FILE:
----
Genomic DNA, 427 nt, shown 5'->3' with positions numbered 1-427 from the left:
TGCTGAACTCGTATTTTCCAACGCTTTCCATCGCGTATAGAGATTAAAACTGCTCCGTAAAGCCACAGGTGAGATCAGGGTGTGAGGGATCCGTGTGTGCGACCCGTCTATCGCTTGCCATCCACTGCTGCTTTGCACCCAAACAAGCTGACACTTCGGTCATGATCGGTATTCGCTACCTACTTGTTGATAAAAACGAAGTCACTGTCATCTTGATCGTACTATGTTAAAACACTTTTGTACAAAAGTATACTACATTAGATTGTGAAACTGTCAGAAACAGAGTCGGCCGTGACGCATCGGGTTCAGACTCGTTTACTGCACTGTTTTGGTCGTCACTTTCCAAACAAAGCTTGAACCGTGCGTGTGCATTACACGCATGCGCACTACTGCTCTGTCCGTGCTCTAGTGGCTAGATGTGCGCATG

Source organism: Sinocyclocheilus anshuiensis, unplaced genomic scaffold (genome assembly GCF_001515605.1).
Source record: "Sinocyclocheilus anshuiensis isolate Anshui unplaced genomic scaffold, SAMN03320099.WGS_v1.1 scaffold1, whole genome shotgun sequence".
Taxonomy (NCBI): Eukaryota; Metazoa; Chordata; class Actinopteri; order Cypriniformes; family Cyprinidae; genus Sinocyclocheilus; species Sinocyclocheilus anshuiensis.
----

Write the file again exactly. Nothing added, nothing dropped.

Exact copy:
Genomic DNA, 427 nt, shown 5'->3' with positions numbered 1-427 from the left:
TGCTGAACTCGTATTTTCCAACGCTTTCCATCGCGTATAGAGATTAAAACTGCTCCGTAAAGCCACAGGTGAGATCAGGGTGTGAGGGATCCGTGTGTGCGACCCGTCTATCGCTTGCCATCCACTGCTGCTTTGCACCCAAACAAGCTGACACTTCGGTCATGATCGGTATTCGCTACCTACTTGTTGATAAAAACGAAGTCACTGTCATCTTGATCGTACTATGTTAAAACACTTTTGTACAAAAGTATACTACATTAGATTGTGAAACTGTCAGAAACAGAGTCGGCCGTGACGCATCGGGTTCAGACTCGTTTACTGCACTGTTTTGGTCGTCACTTTCCAAACAAAGCTTGAACCGTGCGTGTGCATTACACGCATGCGCACTACTGCTCTGTCCGTGCTCTAGTGGCTAGATGTGCGCATG

Source organism: Sinocyclocheilus anshuiensis, unplaced genomic scaffold (genome assembly GCF_001515605.1).
Source record: "Sinocyclocheilus anshuiensis isolate Anshui unplaced genomic scaffold, SAMN03320099.WGS_v1.1 scaffold1, whole genome shotgun sequence".
Taxonomy (NCBI): Eukaryota; Metazoa; Chordata; class Actinopteri; order Cypriniformes; family Cyprinidae; genus Sinocyclocheilus; species Sinocyclocheilus anshuiensis.